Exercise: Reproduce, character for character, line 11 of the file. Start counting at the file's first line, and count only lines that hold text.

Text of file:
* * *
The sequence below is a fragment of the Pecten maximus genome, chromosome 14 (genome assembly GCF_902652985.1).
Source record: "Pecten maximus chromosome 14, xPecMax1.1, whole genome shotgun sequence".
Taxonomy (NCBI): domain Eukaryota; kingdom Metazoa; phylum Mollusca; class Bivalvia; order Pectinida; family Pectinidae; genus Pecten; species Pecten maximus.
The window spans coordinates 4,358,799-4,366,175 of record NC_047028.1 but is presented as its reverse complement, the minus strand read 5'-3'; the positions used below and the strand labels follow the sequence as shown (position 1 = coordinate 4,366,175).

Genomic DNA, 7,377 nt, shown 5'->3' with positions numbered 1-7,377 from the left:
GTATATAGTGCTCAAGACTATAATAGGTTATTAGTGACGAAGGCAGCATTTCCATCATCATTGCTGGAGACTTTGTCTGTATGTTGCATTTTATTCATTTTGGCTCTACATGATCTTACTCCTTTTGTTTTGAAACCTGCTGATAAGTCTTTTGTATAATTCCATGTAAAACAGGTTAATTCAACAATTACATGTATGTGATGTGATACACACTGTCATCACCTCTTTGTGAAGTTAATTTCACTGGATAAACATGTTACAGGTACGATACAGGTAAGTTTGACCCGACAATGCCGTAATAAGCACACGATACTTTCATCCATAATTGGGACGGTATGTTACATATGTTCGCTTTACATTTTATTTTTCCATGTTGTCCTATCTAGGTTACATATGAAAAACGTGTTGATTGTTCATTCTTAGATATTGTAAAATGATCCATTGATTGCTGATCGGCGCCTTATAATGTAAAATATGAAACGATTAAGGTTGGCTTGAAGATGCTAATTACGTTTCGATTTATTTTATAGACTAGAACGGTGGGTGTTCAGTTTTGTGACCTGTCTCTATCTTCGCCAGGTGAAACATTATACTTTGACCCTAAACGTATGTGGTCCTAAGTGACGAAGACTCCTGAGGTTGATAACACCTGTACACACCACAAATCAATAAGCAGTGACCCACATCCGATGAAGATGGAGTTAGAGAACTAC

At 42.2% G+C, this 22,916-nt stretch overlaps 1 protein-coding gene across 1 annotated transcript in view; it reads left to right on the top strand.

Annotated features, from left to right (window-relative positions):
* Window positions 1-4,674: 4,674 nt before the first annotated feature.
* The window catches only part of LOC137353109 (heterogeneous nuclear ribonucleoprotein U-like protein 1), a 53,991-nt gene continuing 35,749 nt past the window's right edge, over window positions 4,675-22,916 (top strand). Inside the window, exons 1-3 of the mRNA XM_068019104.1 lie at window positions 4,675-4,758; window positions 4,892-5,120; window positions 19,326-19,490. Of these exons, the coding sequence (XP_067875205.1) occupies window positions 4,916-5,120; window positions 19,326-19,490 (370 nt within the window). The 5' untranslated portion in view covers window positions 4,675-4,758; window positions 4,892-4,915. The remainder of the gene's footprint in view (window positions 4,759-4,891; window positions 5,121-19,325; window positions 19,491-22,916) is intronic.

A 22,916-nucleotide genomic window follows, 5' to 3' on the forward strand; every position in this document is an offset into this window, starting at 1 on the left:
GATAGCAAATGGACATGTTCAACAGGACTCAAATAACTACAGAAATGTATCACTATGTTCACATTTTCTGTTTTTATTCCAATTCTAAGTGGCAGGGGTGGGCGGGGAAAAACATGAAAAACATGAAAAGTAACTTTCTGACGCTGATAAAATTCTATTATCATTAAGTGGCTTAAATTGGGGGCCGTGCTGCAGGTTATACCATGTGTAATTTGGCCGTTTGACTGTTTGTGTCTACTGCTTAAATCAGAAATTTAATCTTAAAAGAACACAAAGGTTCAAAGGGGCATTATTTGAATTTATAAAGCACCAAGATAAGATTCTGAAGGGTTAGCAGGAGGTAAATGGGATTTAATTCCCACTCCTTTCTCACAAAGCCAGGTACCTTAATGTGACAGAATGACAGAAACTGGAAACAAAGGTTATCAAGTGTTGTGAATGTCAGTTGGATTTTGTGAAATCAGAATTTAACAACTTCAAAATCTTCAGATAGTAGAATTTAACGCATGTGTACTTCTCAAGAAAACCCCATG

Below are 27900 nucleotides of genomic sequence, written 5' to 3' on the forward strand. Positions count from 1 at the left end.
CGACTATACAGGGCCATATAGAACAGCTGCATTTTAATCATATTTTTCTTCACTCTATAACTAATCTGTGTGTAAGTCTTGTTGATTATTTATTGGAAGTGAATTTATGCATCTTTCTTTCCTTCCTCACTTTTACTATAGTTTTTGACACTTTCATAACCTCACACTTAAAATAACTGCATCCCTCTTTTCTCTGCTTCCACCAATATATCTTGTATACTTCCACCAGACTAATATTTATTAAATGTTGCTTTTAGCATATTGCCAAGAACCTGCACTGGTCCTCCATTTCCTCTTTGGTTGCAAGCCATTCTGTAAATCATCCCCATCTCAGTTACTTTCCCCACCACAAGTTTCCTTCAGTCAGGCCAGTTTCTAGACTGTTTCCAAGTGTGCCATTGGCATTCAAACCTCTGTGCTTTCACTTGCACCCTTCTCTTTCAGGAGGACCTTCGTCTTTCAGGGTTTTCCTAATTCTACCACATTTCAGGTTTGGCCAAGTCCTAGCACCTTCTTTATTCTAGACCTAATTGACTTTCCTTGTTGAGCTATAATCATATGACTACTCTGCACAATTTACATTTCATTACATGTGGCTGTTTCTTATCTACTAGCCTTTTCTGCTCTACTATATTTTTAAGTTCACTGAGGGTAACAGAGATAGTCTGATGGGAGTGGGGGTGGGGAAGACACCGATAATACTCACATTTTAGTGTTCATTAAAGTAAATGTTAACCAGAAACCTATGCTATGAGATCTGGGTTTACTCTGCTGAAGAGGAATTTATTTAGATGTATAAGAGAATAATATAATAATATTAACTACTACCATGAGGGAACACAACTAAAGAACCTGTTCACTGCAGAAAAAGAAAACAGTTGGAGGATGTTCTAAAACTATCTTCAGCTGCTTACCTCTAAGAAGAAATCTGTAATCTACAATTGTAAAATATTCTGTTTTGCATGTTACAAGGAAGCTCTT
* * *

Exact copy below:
A 22,916-nucleotide genomic window follows, 5' to 3' on the forward strand; every position in this document is an offset into this window, starting at 1 on the left: